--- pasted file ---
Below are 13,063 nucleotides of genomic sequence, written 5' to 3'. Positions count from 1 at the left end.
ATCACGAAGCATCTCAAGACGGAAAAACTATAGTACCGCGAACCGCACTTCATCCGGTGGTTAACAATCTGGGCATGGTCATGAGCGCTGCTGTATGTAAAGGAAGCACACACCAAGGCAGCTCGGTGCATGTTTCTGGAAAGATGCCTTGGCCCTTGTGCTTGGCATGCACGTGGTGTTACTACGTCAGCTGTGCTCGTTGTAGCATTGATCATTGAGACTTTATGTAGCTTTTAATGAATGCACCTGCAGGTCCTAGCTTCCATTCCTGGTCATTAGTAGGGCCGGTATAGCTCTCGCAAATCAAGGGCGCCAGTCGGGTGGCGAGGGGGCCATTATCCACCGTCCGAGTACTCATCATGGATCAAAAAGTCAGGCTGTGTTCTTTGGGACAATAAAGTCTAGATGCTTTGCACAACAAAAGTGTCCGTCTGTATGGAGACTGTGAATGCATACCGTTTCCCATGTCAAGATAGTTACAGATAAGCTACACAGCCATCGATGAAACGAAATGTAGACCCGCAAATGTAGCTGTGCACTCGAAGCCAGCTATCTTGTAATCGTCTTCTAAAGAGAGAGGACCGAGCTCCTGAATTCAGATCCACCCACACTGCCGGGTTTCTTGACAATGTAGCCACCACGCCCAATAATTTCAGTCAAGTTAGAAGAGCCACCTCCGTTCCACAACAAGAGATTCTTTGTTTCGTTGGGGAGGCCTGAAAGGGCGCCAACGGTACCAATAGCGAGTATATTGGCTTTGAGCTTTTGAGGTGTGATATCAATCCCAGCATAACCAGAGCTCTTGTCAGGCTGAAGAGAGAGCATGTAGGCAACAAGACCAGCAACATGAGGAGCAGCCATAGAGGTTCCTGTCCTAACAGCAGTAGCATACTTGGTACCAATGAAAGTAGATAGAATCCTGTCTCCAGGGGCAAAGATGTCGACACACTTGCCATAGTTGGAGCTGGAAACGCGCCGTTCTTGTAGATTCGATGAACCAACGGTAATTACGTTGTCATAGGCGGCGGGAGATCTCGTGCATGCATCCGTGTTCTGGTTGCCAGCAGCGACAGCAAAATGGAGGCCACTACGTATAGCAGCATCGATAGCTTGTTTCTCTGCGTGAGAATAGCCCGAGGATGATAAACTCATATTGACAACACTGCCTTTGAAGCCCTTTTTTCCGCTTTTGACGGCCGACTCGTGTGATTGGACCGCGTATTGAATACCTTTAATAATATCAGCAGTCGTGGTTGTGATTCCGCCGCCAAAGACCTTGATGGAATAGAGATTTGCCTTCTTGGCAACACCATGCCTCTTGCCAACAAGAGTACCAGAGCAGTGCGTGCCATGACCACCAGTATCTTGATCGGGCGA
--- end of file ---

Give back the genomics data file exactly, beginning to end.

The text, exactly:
Below are 13,063 nucleotides of genomic sequence, written 5' to 3'. Positions count from 1 at the left end.
ATCACGAAGCATCTCAAGACGGAAAAACTATAGTACCGCGAACCGCACTTCATCCGGTGGTTAACAATCTGGGCATGGTCATGAGCGCTGCTGTATGTAAAGGAAGCACACACCAAGGCAGCTCGGTGCATGTTTCTGGAAAGATGCCTTGGCCCTTGTGCTTGGCATGCACGTGGTGTTACTACGTCAGCTGTGCTCGTTGTAGCATTGATCATTGAGACTTTATGTAGCTTTTAATGAATGCACCTGCAGGTCCTAGCTTCCATTCCTGGTCATTAGTAGGGCCGGTATAGCTCTCGCAAATCAAGGGCGCCAGTCGGGTGGCGAGGGGGCCATTATCCACCGTCCGAGTACTCATCATGGATCAAAAAGTCAGGCTGTGTTCTTTGGGACAATAAAGTCTAGATGCTTTGCACAACAAAAGTGTCCGTCTGTATGGAGACTGTGAATGCATACCGTTTCCCATGTCAAGATAGTTACAGATAAGCTACACAGCCATCGATGAAACGAAATGTAGACCCGCAAATGTAGCTGTGCACTCGAAGCCAGCTATCTTGTAATCGTCTTCTAAAGAGAGAGGACCGAGCTCCTGAATTCAGATCCACCCACACTGCCGGGTTTCTTGACAATGTAGCCACCACGCCCAATAATTTCAGTCAAGTTAGAAGAGCCACCTCCGTTCCACAACAAGAGATTCTTTGTTTCGTTGGGGAGGCCTGAAAGGGCGCCAACGGTACCAATAGCGAGTATATTGGCTTTGAGCTTTTGAGGTGTGATATCAATCCCAGCATAACCAGAGCTCTTGTCAGGCTGAAGAGAGAGCATGTAGGCAACAAGACCAGCAACATGAGGAGCAGCCATAGAGGTTCCTGTCCTAACAGCAGTAGCATACTTGGTACCAATGAAAGTAGATAGAATCCTGTCTCCAGGGGCAAAGATGTCGACACACTTGCCATAGTTGGAGCTGGAAACGCGCCGTTCTTGTAGATTCGATGAACCAACGGTAATTACGTTGTCATAGGCGGCGGGAGATCTCGTGCATGCATCCGTGTTCTGGTTGCCAGCAGCGACAGCAAAATGGAGGCCACTACGTATAGCAGCATCGATAGCTTGTTTCTCTGCGTGAGAATAGCCCGAGGATGATAAACTCATATTGACAACACTGCCTTTGAAGCCCTTTTTTCCGCTTTTGACGGCCGACTCGTGTGATTGGACCGCGTATTGAATACCTTTAATAATATCAGCAGTCGTGGTTGTGATTCCGCCGCCAAAGACCTTGATGGAATAGAGATTTGCCTTCTTGGCAACACCATGCCTCTTGCCAACAAGAGTACCAGAGCAGTGCGTGCCATGACCACCAGTATCTTGATCGGGCGA